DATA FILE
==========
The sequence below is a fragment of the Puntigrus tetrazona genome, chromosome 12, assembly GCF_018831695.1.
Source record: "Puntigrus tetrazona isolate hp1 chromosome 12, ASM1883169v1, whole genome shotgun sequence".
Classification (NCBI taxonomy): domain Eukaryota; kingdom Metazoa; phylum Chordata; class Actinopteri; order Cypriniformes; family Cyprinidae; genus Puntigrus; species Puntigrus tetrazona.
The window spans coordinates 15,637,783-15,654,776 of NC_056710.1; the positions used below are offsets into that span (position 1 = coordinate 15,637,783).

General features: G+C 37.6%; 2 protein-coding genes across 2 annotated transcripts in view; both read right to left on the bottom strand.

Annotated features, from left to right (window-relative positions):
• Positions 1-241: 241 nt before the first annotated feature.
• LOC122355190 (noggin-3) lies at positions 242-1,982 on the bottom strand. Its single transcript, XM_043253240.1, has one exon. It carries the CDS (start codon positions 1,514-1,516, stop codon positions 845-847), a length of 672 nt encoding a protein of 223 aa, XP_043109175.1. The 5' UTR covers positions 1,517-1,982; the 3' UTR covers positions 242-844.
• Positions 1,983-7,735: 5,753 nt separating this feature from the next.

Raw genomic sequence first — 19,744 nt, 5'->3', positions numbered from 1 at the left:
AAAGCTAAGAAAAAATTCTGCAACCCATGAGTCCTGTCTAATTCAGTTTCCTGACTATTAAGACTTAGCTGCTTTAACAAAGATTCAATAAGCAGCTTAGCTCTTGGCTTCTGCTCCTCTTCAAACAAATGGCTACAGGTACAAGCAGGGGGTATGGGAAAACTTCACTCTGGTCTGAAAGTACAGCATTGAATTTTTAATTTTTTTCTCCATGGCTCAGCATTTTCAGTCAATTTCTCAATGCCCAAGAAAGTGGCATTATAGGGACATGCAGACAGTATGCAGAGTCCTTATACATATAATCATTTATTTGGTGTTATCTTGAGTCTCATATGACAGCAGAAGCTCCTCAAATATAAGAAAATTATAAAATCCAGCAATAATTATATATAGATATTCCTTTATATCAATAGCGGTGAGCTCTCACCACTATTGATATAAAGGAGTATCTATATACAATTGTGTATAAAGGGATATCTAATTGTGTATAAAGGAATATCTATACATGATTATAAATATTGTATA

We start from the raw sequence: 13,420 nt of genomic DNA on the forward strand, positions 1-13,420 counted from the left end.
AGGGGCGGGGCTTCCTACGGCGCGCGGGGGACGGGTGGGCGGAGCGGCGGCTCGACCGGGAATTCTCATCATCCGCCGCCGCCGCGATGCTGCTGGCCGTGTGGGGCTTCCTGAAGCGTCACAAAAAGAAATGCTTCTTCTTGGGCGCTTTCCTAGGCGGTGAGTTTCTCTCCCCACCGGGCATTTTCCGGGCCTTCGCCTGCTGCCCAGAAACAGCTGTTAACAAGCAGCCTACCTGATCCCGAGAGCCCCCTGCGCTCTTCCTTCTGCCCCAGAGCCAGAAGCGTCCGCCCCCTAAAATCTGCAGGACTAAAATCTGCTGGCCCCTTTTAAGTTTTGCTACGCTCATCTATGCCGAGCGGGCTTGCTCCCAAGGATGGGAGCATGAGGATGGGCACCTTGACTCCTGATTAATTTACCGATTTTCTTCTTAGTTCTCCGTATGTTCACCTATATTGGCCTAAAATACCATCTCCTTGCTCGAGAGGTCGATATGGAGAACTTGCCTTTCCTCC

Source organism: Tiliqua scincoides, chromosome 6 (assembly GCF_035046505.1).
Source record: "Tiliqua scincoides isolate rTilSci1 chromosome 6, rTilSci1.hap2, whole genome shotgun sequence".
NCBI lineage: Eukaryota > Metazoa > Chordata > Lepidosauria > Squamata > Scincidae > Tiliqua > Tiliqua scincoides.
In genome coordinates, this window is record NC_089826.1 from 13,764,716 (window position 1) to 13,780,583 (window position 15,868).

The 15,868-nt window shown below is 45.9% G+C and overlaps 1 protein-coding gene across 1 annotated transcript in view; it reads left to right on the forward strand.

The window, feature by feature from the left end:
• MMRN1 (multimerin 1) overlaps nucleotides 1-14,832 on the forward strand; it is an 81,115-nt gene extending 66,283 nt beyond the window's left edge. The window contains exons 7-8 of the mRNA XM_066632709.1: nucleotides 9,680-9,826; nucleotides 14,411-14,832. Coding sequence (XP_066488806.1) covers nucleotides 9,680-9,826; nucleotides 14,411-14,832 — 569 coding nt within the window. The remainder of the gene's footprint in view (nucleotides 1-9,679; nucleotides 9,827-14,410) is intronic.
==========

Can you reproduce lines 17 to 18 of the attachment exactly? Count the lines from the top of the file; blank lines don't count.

In genome coordinates, this window is record NC_089826.1 from 13,764,716 (window position 1) to 13,780,583 (window position 15,868).

The 15,868-nt window shown below is 45.9% G+C and overlaps 1 protein-coding gene across 1 annotated transcript in view; it reads left to right on the forward strand.